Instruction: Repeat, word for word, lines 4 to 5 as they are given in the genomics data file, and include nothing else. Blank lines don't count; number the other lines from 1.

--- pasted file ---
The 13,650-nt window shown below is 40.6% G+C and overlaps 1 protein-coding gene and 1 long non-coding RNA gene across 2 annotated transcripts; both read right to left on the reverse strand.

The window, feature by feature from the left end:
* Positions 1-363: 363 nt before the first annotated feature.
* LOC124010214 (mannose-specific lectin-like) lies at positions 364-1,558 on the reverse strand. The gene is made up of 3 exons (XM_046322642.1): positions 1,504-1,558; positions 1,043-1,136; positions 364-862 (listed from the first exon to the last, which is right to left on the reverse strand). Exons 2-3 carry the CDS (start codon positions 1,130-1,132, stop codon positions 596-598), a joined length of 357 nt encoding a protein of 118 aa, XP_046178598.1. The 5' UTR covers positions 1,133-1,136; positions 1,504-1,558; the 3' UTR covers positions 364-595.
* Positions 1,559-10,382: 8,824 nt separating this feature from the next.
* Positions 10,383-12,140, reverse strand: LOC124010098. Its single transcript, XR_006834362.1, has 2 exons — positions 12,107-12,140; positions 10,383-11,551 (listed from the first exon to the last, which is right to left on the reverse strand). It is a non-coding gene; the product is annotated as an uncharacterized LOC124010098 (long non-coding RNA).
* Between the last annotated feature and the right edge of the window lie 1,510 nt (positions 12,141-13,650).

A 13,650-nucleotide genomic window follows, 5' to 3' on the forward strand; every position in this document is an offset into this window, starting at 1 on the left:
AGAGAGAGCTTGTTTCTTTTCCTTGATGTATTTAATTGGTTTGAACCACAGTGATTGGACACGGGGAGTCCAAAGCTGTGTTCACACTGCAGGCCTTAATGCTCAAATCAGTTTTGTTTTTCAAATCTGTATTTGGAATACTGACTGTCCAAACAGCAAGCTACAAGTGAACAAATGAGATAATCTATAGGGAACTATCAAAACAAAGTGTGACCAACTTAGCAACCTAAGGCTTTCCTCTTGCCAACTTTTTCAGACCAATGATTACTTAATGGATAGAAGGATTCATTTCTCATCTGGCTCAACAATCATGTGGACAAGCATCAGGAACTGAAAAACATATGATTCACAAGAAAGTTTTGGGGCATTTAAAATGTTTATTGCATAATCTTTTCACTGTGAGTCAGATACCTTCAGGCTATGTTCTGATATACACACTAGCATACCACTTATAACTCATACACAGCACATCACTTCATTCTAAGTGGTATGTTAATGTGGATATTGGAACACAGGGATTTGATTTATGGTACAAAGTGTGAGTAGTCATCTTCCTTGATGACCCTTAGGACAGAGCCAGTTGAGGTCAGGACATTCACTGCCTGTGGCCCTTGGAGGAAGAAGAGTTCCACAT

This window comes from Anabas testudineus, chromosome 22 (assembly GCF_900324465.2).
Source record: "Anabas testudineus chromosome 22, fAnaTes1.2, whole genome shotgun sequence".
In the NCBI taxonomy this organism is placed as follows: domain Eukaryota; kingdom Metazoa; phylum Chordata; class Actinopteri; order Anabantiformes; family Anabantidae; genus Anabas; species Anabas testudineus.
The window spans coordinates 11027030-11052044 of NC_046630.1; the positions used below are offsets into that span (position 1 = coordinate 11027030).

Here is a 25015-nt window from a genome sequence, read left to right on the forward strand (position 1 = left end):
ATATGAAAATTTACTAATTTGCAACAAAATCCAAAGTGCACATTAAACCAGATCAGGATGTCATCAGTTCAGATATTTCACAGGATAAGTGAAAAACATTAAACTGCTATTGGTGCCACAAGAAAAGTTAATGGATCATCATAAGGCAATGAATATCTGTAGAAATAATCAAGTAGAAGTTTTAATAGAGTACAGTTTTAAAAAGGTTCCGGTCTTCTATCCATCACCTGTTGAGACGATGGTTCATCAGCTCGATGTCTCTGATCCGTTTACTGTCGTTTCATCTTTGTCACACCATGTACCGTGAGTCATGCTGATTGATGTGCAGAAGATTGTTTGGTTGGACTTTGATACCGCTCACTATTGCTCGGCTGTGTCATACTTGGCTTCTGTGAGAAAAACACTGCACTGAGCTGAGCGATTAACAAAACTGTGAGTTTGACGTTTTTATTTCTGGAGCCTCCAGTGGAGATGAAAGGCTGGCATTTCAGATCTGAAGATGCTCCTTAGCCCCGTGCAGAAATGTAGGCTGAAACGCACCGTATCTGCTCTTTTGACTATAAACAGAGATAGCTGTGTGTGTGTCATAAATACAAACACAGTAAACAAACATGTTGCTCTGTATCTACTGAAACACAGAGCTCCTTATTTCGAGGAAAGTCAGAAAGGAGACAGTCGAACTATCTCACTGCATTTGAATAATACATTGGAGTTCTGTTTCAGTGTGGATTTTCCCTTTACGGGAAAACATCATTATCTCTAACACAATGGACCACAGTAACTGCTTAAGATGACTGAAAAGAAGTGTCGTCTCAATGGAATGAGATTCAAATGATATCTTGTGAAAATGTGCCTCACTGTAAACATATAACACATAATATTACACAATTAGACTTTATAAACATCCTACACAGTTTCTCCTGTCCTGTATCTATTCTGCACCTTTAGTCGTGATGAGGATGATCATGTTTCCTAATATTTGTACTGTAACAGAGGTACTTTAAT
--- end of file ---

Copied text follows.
* LOC124010214 (mannose-specific lectin-like) lies at positions 364-1,558 on the reverse strand. The gene is made up of 3 exons (XM_046322642.1): positions 1,504-1,558; positions 1,043-1,136; positions 364-862 (listed from the first exon to the last, which is right to left on the reverse strand). Exons 2-3 carry the CDS (start codon positions 1,130-1,132, stop codon positions 596-598), a joined length of 357 nt encoding a protein of 118 aa, XP_046178598.1. The 5' UTR covers positions 1,133-1,136; positions 1,504-1,558; the 3' UTR covers positions 364-595.
* Positions 1,559-10,382: 8,824 nt separating this feature from the next.